Friday, November 21, 2008

Hi Lani!

Lani Guinier, Foreword: Demosprudence Through Dissent, 122 Harv. L. Rev. 4, 9 n.19 (2008).


(Here's the post).

UPDATE: In all the excitement, I should probably mention what the article is about. Essentially, it explores the capacity of "oral dissents" (that is, Supreme Court Justices reading their dissents from the bench) to foster democratic deliberation, particularly by encouraging the inclusion of excluded parties.
[O]ral dissents are particularly but not exclusively well-suited to fulfill the three demosprudential elements: where a conflict about democracy is a core issue, accessibility rather than technical proficiency is a stylistic preference, and engaging in a larger public conversation is an implicit goal. (54)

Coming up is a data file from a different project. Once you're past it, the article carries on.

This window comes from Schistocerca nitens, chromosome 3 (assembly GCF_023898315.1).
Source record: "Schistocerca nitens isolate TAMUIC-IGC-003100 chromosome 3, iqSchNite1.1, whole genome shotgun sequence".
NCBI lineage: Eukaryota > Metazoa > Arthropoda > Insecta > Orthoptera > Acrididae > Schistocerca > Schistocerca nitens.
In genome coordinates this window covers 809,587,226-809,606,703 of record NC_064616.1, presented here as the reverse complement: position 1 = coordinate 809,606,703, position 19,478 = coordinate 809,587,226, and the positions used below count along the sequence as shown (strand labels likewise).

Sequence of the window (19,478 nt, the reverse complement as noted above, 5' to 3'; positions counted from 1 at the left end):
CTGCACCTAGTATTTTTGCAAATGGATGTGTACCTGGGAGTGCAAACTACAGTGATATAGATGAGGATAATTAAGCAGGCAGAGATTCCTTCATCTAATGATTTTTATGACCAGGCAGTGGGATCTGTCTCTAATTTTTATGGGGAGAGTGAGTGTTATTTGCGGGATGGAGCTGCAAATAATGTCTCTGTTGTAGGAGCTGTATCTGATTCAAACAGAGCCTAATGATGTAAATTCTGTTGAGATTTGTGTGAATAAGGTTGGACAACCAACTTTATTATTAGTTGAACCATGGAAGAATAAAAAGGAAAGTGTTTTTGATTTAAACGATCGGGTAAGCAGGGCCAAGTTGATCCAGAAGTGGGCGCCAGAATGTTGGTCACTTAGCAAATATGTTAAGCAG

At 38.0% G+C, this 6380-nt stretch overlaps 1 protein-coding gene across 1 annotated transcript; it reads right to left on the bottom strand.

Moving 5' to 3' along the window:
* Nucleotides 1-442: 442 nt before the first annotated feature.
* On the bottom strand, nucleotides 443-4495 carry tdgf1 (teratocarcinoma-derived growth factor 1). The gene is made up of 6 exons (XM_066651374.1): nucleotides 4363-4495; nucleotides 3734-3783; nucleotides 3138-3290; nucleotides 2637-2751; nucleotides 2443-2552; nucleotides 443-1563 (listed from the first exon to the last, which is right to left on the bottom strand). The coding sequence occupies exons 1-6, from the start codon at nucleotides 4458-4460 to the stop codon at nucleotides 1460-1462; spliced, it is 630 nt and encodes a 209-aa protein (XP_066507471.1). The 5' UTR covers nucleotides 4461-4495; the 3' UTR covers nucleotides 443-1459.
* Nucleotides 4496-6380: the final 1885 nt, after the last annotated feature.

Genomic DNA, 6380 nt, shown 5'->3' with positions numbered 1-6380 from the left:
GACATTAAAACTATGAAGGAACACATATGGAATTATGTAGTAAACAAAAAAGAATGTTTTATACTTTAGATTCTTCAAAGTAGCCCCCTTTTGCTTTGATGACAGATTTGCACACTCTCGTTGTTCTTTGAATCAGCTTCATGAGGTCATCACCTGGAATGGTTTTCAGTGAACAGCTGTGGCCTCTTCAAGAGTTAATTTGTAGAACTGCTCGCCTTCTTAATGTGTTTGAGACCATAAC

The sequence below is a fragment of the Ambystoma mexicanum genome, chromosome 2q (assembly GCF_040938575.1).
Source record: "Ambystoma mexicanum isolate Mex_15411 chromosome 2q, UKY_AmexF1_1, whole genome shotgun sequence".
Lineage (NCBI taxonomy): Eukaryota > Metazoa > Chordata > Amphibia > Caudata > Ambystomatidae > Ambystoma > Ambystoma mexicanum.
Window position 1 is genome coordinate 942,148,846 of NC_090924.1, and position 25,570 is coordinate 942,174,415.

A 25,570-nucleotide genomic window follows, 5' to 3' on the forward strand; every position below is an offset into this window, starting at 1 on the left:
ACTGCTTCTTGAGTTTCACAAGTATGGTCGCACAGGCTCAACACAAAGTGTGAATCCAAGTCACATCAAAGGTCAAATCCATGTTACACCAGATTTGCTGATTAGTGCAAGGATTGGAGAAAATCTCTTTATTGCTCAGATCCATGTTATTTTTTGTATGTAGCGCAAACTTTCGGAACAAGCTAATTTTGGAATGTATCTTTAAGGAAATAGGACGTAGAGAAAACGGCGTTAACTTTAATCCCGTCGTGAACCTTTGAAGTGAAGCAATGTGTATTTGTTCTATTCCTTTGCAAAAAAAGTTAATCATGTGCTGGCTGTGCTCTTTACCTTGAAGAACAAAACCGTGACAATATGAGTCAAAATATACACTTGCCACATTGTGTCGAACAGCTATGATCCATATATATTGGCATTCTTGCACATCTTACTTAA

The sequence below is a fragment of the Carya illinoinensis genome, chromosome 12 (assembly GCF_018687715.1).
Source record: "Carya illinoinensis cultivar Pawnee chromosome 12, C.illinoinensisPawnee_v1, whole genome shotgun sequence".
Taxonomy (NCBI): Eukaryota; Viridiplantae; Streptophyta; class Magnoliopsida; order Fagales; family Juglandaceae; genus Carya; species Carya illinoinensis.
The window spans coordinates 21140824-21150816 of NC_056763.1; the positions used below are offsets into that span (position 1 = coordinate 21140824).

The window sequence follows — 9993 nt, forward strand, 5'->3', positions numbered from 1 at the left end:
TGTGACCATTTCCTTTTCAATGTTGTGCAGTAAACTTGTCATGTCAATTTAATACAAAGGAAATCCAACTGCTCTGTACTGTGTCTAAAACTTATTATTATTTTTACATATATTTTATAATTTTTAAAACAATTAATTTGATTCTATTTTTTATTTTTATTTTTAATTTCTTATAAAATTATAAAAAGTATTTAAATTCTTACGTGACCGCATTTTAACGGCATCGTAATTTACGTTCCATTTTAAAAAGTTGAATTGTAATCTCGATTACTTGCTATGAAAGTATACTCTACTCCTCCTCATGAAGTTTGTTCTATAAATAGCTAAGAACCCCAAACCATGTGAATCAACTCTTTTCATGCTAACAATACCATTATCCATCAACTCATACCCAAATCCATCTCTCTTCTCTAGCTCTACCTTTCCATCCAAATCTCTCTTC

It's an interesting piece -- and one of the first I've read to really treat blogs as an integral piece of American legal and democratic conversation (at least, that didn't take that potential as its specific subject).


PG said...

Very cool, although bad blue-booking on their part -- where a blogger has his real name on the post, he should be cited as the author. (Courts mess this up too; Sean Sirrine had his name on the post cited in a 9th Cir. dissent, but the opinion didn't note him as the author.)

The Gaucho Politico said...

very cool. also that was a great post. Roberts money quote,

“The way to stop discrimination
on the basis of race, is to stop discriminating on the basis of race."

belongs up there with "separate but equal" in the great ideas for dealing with race.

Barry Deutsch said...

Wow! HUGE friggin' coolness points to you!